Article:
urinal...The cabaret performances get all the more provocative as the
plot gets tense. The club is an essentially immoral place where
anything is for sale, and it adapts shamelessly to the radical
political changes coming up.
Liza Minelli's character is totally at home in such surroundings. Her
persona is perfectly sketched in her song "Bye Bye Mein Herr". She is
the incarnation of the vamp, both heartless and ingenuous, the sort of
lethal woman who drives men crazy and then gives them up like toys.
Indeed, a very typical stereotype of the interwar period, think of
Marlene Dietrich in "the Blue Angel"...Minelli's performance onstage
with garter belts and a bowler hat still looks elegantly naughty today.
Though, the real nature of her character is well studied as soon as she
gets offstage. While Minelli can't help being extravagant all the time,
she turns out to be a fragile woman neglected by her father, and in
demand of constant and renewed attention. As predicted in her song, she
proves basically unable to engage in any serious relationship, despite
her involvement with Michael York ( "And though I used to care, I need
the open air, you'd every cause to doubt me Mein Herr").
The script was based a story by British writer Christopher Isherwood,
called "A Goodbye to Berlin", based on his own personal memories. He is
allegedly the character played by Michael York. A serious upper class
young man, he meets Liza Minelli out of blind chance, while looking for
an apartment to share. She introduces him to all sorts of people, from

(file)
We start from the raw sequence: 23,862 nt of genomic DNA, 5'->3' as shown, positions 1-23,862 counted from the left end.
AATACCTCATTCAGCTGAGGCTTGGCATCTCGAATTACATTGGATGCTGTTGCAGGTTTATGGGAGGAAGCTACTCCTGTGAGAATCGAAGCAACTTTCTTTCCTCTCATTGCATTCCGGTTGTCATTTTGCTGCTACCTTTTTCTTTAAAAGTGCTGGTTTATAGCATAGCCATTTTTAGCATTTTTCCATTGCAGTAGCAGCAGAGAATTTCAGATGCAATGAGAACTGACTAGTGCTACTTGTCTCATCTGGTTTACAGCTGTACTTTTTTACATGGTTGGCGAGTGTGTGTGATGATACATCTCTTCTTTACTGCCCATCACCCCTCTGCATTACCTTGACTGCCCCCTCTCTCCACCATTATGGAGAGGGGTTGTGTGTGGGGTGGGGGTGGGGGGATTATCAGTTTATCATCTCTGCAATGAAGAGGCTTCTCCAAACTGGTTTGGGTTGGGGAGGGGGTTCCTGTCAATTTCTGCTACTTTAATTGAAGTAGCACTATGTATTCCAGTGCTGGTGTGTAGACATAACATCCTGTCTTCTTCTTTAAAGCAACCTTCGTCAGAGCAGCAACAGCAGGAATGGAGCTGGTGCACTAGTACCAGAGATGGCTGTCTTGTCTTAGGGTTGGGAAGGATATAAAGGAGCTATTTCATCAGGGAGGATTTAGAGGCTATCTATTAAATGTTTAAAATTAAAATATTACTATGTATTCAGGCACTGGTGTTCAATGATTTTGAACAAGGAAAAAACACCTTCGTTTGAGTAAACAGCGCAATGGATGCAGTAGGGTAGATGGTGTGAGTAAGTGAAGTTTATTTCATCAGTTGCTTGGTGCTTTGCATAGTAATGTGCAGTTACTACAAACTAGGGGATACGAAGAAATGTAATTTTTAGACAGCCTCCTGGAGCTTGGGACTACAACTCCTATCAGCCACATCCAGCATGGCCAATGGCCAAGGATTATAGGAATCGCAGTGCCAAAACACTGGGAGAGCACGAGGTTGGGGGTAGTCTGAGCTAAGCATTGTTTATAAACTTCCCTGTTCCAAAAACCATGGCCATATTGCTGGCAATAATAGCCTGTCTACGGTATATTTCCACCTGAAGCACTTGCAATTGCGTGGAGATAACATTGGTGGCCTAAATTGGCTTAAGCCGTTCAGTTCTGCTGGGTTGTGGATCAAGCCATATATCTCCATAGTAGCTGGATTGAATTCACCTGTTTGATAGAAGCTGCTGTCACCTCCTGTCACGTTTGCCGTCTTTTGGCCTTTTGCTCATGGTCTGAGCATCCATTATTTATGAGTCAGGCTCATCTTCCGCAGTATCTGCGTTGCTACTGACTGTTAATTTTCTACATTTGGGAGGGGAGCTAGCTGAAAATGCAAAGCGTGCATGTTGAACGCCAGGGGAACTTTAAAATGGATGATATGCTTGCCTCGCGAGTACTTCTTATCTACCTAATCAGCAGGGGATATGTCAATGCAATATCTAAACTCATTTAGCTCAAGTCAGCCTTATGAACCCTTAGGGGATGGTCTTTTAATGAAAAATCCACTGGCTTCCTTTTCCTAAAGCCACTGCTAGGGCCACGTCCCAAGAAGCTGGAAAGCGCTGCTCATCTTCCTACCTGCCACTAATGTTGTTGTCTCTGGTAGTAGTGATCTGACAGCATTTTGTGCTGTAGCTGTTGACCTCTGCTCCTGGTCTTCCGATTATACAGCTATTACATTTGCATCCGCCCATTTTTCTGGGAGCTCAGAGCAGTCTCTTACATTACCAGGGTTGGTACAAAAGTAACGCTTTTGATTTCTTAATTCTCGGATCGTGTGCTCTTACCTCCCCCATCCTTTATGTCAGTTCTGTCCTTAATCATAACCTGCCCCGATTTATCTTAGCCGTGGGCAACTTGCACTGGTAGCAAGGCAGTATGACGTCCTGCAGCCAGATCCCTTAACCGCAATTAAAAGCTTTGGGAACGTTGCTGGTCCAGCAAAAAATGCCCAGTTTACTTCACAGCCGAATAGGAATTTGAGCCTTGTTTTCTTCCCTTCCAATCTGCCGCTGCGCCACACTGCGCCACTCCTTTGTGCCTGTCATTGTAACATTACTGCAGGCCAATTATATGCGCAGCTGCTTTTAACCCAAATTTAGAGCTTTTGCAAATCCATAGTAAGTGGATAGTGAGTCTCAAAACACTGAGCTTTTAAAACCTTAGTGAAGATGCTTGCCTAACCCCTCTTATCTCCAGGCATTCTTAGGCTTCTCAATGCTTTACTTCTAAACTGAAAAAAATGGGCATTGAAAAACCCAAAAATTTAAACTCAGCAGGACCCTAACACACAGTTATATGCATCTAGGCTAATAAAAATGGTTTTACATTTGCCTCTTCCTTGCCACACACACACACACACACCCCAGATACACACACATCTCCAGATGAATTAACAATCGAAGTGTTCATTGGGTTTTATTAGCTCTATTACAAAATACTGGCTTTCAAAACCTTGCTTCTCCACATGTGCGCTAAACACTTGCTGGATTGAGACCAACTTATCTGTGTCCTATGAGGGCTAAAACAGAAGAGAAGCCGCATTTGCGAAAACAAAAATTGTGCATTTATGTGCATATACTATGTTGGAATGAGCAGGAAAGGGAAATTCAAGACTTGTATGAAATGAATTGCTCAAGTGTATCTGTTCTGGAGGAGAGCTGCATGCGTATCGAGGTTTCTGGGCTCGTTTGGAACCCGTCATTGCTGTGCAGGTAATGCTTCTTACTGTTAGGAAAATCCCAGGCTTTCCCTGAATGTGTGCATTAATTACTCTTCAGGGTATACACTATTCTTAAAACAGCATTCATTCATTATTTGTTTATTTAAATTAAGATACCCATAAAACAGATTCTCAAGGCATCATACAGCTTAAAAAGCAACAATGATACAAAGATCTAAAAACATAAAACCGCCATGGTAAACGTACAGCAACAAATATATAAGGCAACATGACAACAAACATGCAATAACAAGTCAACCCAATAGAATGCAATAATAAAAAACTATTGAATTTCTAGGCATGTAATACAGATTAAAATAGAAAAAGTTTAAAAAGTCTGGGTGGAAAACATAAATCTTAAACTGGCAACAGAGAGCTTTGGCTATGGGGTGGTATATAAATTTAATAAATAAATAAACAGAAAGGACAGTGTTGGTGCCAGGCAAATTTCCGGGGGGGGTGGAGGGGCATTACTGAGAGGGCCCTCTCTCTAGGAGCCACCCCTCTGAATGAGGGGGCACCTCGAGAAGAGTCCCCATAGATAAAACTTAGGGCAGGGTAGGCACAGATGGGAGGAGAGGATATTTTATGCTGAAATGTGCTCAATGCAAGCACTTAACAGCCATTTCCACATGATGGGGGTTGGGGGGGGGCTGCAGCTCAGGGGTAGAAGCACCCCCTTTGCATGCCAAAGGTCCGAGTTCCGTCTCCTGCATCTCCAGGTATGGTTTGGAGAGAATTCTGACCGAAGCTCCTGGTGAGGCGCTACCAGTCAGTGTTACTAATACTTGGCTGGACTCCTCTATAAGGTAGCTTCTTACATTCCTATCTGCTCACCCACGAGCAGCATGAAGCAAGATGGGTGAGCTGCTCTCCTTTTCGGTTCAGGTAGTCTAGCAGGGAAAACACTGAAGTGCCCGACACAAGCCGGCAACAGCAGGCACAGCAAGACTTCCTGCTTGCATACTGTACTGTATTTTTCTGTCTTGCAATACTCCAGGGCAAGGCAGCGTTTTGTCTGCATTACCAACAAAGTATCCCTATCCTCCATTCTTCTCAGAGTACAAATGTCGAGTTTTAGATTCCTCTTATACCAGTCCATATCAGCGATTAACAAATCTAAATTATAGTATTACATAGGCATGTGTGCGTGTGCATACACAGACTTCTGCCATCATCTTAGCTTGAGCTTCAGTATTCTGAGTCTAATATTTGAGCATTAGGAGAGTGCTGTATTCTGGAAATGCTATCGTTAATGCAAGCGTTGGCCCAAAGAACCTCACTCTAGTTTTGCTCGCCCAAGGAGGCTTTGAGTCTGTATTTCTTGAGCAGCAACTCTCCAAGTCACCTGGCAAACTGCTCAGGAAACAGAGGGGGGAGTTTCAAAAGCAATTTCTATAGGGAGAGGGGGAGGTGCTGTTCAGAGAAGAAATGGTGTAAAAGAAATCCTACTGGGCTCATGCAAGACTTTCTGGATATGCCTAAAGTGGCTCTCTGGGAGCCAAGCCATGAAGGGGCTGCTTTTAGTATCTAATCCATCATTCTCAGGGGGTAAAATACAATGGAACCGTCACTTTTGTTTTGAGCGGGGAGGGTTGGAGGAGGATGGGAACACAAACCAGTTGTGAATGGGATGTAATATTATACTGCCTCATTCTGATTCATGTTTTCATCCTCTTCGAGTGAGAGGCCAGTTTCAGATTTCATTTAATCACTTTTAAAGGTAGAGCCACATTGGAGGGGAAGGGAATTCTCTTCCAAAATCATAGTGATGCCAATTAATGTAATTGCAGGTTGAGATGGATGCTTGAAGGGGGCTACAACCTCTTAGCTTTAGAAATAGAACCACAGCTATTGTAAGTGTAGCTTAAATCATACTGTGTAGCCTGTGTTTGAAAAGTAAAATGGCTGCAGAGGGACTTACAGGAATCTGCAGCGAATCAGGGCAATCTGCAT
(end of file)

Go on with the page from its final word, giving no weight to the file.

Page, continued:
riff-raff to aristocracy, including a gigolo, a Jewish heiress, and an
ambiguous baron who dismisses them both after having "played" with the
two of them.
Michael York's sober performance looks a bit pale as opposed to
histrionic Liza Minelli, but of course, that was necessary in order to
stress the essential difference between those two strangers. The movie
ends as they part on a railway platform, but one can guess their
experience together will have changed them both, as as far as he is
concerned, was a definite coming of age.
One of the scenes, in the middle of the movie, is quite disturbing. At
a countryside inn, a young S.A man sings a song called "Tomorrow
belongs to me", which starts out nostalgic but gradually turns into an
infectious Nazi march as the whole crowd joins him. This unexpected
number seems to have embarrassed many viewers. If Nazism had presented
itself as pure evil, would it have met any success? This daring scene
makes evident that it was for many Germans of the time the symbol of
positive values : beauty, tradition, order, pride, future. If you
didn't know how things turned out, would you not have been tempted to
sing along this powerful hymn to the fatherland as you watch this? Good
question to ask oneself even, or especially, nowadays...
Tags for Cabaret Full Movie
, Estrongo Nachama
, Fritz Wepper
, Georg Hartmann
, Gerd Vespermann
, Helen Vita
, Helmut Griem
, Joel Grey
, Kathryn Doby
, Liza Minnelli
, Marisa Berenson
, Michael York
, Ralf Wolter
, Ricky Renée
, Sigrid von Richthofen